Can a small minivan make it big in America?
That's the question facing Ford as it preps a new seven-seat family car for sale next year. The 2012 Ford C-Max has the flexibility of a larger minivan, but unlike the remaining Big Four minivans--Sienna, Odyssey, Grand Caravan and Town & Country--the C-Max is sized like its "C"-family sibling, the 2012 Ford Focus.
"C" is Ford's designation for its global compact-car family entering production in Europe and Asia over the next year. Eventually the family will include at least 10 vehicles, Ford says, from the four Focus models (including a non-U.S. wagon and the 240-hp Focus ST), to the next-generation Ford Escape and its twin, the European Ford Kuga, to the C-Max and its smaller European cousin.
And though it arrives in U.S. showrooms well after the Focus sedan and hatchback, the hopes for the new C-Max are high, especially given the low sales of MPVs in its class, like the late Kia Rondo and the Mazda5. With the C-Max's fuel economy, style and performance, Ford thinks it can win over new buyers unmoved by big minivans, but still in need of a vehicle for all occasions.
Two C-Max vans, one in America
The C-Max comes in two flavors in Europe: a smaller five-door wears the C-Max badge in Europe, while the vehicle being shipped to the States is called Grand C-Max on the Continent. The smaller C-Max comes close in packaging to the next Escape, which means it's not likely ever to join the automaker's U.S. lineup. The caveat, Ford says, is its global development of all the C-family vehicles means the five-seat version could be offered, if a business case could be made.
And though it's pitching it as a minivan alternative, Ford won't call the C-Max a "minivan" in its marketing. They're "not really going to use any word" to describe the new utility vehicle, says Jim Farley, Ford's vice president for global sales and marketing, insisting that customers will decide what the C-Max is, and what it's labeled. The C-Max's minivan cues, its pair of sliding side doors and its fold-and-store seats, may make it a good alternative to larger vans like the Dodge Grand Caravan--but priced from about $20,000 to $25,000, Farley says the C-Max isn't a direct competitor for anything save the Mazda5.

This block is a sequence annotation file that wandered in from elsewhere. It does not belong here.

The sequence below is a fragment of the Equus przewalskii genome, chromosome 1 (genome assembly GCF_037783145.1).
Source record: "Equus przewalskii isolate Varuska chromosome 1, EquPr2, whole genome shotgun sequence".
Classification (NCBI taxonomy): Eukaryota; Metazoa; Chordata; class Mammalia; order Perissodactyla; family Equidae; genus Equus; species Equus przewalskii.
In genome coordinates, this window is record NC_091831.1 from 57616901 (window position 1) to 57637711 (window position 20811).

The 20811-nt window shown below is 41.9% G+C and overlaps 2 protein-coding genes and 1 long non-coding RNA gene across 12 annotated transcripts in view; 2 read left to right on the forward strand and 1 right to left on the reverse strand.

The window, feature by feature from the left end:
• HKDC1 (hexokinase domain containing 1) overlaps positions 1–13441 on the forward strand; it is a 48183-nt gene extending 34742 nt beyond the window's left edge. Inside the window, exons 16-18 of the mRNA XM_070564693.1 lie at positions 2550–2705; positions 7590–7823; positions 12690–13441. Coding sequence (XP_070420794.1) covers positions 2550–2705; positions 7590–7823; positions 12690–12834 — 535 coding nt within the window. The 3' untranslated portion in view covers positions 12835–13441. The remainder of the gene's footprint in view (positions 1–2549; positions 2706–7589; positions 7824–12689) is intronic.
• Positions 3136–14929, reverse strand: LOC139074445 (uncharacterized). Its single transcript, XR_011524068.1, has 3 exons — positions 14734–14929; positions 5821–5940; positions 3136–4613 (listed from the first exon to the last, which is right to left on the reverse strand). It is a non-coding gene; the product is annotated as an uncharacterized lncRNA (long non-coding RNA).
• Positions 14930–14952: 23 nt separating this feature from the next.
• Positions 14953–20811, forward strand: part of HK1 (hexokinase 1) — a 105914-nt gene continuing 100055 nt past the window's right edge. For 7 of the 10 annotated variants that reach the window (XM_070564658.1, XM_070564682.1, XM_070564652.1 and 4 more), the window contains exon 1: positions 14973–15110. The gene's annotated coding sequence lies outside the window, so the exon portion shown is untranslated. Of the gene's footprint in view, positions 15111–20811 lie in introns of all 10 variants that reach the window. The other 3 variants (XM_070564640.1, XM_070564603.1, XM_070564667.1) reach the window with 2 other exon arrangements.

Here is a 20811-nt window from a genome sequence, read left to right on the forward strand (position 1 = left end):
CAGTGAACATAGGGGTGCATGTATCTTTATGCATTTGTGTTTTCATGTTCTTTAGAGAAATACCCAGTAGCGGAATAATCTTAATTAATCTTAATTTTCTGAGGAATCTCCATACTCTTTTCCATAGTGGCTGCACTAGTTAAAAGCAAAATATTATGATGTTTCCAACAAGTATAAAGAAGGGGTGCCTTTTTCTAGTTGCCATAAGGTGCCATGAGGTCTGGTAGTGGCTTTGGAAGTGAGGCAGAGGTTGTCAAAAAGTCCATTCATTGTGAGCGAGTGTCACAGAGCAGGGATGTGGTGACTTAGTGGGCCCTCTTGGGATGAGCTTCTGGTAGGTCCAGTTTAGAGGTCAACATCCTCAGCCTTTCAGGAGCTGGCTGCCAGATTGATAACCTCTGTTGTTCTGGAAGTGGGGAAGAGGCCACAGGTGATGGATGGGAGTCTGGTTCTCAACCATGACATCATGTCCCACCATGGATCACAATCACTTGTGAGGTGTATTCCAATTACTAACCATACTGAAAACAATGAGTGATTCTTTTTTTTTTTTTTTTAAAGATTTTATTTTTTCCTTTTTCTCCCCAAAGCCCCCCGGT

The Mazda5, in fact, is a distant cousin of the C-Max. The last-generation C-family cars ranged from the Mazda3, to the Mazda5, to the European Ford Focus, all the way up to the Volvo C30/S40/V50. With Ford and Mazda dismantling their long-standing alliance, the new C-Max shares less with the Mazda5 than it did in its last generation, but some key dimensions--as well as the layout of one of its engines--on the new minivan were developed when the American and the Japanese car company were more closely aligned.
With design cues developed from Ford's 2009 Iosis concept, the C-Max has a striking front end appearance, with a more conventional minivan sideview and rear end. The interior shares the geometric, polished forms of the 2011 Ford Fiesta--and more obviously the 2012 Ford Focus.
The C-Max will be offered with a pair of engines, initially only with a turbocharged 1.6-liter "EcoBoost" four-cylinder with more than 175 horsepower. A 2.5-liter four-cylinder with about 170 horsepower, related to the engine found in the 2011 Mazda5, should appear a few months after launch. A sophisticated dual-clutch transmission will be the only gearbox on the front-drive C-Max, and while all-wheel drive is a possible addition to the range, it's not expected since typically, minivan buyers have opted to stay with less expensive front-drive compact MPVs.